Bell's advancement of what we now term "ethnic succession theory" hinges upon this sense of a "queer ladder of social mobility," in which the criminal enterprise ultimately offers (through its financial gains and its influence over law enforcement) otherwise stigmatized or downtrodden ethnic populations a way to assimilate. We can see the social mechanism that is outlined by Bell in the Prohibition era: Joseph P. Kennedy, father of JFK, had been a bootlegger illegally organizing imports of liquor from Canada during Prohibition, but by the time of Franklin Roosevelt's election he would be named by the President as Ambassador to the Court of Saint James (the official title for America's ambassador to the United Kingdom). Meanwhile a contemporary of the elder Kennedy, Moses Annenberg, had been a crucial member of the Mafia's illegal gambling operations by running their print services: his son Walter Annenberg would be appointed by Richard Nixon to be Ambassador to the Court of Saint James. In both of these cases, a different ethnic group (Irish Catholic, Jewish) had gone from organized criminal enterprise to the height of wealth and official political prestige within one generation. In other words, what Daniel Bell had described as a "queer ladder of social mobility" was indeed active and effective for a very long time.
However a real and specific legal definition and means of combating organized crime would be adopted relatively late in America, and can be pinpointed to 1970 when Congress approved legislation known as the Organized Crime Control Act. Title IX of this Act, sometimes referred to as RICO (or the "Racketeer Influenced and Corrupt Organization" Act) is probably the most famous portion, but its method may perhaps demonstrate why America had no specific legal definition of organized crime for such a long period. The short answer is that RICO does not focus on crime, it focuses on organization. After all, no new types of crime are generally invented by organized crime, and therefore RICO maintains standard definitions of criminal activity while looking for organizations that engage in two or more of those standard criminal activities in a systematic way. The remaining difficulty with the RICO provisions, however, are that they are easily susceptible to abuse by law enforcement: the purpose of the law was to offer law enforcement a ready means of going after large-scale organizations, but the limitations of the definition, and the provisions for financial penalties which can amount to revenue for law enforcement, mean that the law can be mis-applied to smaller scale enterprises who happen to be engaged in two or more qualifying offenses. There are, of course, other laws that have been passed in order to help the fight against organized crime, such as the earlier 1961 Travel Act, for which Siegel (2010) offers a useful definition: "the Travel Act prohibits travel in interstate commerce or use of interstate facilities with the intent to promote, manage, establish, carry on, or facilitate an unlawful activity; it also prohibits the actual or attempted engagement in these activities" (416). The later 1986 Money Laundering Control Act was legislated as part of the later attempt to combat drug-trafficking enterprises, and surprisingly this relatively recent legislation was the first time in which money laundering (generally a crucial activity for most large-scale criminal enterprises) was actually defined as a crime.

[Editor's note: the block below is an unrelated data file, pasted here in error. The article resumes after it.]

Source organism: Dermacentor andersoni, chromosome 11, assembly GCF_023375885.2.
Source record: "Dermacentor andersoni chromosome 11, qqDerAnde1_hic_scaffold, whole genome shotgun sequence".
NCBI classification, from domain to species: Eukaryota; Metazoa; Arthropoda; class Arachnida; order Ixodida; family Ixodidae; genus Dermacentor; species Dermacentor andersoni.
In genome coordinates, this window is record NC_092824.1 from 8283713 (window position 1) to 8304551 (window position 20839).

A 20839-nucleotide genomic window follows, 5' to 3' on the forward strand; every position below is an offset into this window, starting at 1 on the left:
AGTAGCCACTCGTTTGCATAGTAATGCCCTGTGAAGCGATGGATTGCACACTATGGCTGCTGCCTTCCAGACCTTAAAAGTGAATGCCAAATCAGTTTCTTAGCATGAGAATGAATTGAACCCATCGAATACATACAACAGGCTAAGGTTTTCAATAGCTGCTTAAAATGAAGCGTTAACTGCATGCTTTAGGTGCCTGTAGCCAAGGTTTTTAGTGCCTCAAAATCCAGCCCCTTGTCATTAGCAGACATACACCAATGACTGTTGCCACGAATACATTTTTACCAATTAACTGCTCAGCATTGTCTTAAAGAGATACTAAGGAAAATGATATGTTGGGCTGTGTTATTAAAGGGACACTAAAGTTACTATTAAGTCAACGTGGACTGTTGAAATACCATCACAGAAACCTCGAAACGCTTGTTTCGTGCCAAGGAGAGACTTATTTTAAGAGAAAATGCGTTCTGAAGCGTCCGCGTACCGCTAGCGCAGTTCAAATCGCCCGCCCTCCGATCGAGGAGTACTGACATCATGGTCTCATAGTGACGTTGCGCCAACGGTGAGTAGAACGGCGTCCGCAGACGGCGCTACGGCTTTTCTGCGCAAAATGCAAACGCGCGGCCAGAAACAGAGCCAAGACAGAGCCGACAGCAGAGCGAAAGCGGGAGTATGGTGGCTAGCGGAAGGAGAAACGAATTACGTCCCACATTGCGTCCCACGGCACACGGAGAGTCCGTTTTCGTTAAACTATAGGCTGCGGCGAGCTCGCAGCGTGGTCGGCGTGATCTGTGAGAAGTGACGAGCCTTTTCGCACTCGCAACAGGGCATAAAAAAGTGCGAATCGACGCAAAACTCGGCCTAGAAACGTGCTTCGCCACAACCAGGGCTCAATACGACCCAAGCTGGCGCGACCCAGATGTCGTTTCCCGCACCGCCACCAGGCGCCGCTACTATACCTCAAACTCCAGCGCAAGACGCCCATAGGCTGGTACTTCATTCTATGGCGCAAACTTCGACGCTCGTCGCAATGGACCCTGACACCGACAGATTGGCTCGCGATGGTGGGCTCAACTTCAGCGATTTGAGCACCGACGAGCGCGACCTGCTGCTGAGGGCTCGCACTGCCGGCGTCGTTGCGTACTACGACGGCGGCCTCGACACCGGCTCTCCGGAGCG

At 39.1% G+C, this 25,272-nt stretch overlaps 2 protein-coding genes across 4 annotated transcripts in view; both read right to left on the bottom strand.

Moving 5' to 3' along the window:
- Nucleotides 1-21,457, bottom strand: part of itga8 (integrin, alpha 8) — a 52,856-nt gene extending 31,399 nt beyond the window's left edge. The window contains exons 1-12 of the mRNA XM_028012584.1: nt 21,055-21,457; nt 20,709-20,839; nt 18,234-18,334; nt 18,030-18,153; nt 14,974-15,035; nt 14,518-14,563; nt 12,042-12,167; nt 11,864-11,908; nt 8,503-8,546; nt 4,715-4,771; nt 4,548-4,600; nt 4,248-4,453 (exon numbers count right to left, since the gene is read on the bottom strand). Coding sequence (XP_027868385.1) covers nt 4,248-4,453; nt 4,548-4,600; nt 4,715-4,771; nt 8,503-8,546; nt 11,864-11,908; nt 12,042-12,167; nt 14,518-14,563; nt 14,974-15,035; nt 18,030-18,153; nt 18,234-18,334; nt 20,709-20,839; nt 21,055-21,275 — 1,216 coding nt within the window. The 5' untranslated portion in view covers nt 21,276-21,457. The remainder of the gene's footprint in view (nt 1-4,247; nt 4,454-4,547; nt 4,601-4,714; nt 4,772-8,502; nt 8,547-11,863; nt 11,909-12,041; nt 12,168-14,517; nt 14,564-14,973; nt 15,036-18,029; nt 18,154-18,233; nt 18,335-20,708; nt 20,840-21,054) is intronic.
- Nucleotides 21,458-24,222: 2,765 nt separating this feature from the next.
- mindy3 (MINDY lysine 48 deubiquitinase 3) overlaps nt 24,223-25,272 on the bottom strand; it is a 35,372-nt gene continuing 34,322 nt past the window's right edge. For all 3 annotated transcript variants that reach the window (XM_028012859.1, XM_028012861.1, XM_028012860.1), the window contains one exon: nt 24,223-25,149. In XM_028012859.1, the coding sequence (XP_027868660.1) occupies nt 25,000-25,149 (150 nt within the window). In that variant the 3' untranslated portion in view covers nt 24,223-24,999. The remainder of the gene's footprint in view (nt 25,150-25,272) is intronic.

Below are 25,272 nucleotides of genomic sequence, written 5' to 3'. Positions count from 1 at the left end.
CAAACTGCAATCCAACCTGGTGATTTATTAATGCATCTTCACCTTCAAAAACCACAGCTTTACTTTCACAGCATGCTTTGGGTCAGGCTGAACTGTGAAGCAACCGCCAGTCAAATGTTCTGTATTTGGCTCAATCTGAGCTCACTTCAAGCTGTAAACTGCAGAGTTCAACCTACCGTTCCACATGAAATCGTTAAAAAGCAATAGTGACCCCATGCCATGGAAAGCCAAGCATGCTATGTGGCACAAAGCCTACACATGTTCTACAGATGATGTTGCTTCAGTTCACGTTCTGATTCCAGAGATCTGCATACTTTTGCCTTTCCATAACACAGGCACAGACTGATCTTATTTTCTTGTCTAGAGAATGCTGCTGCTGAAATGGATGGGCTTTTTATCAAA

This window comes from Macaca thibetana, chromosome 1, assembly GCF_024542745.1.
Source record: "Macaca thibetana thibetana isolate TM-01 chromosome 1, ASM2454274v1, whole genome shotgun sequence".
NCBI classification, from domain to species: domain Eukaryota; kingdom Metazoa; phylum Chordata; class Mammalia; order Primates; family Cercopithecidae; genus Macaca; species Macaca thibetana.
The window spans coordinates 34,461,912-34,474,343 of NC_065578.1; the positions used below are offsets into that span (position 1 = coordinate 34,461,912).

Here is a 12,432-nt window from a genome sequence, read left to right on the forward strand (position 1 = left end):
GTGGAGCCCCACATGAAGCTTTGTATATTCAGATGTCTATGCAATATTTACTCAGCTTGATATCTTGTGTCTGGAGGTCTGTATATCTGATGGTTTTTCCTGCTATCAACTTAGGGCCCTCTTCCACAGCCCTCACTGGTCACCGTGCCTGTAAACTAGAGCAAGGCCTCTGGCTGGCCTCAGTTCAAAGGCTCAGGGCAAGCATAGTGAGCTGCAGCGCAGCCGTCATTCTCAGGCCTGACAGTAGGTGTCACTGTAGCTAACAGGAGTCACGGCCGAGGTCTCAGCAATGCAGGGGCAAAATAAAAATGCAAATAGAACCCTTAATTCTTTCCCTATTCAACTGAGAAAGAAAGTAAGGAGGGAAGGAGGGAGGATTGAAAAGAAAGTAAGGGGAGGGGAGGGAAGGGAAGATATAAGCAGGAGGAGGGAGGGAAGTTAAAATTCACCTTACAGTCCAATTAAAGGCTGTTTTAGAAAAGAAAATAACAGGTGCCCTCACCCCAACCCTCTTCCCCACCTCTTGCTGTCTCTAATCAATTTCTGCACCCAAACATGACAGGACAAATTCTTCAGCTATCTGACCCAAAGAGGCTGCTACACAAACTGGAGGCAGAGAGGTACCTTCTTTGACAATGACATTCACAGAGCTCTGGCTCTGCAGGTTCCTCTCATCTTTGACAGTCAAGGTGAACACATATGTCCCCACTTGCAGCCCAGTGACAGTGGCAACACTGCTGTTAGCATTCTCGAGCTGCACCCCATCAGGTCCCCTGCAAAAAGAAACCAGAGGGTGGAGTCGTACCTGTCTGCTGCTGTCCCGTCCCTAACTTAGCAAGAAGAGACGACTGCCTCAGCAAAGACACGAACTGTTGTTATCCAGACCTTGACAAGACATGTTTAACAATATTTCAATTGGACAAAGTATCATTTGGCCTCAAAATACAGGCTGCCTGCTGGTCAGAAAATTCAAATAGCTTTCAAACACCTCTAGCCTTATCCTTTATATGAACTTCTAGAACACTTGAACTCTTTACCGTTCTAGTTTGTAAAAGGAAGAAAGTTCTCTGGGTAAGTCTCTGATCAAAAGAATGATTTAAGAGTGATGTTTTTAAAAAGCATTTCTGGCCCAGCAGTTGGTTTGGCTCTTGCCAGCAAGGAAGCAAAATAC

To take a contemporary 2014 example of a criminal organization operating within the United States -- and one that may highlight some difficulties with the fight against organized crime in the new millennium -- I would like to focus on Los Zetas. From the outset, we can see what the difficulty is: Los Zetas is technically not an American but a Mexican criminal organization, a drug-trafficking cartel. However their base is in Nuevo Laredo, Mexico, just across the boundary line from Laredo, Texas. In other words, the fact that Los Zetas is a "transnational criminal organization" and not an American one is a technicality: the difficulty of pursuing law enforcement goals across the U.S.-Mexico border is actually one of their chief advantages. Los Zetas also clearly shows the way in which corruption and money can influence the way organized crime operates: the group was formed in 1999 by former elite members of the Mexican military's special forces, who had been…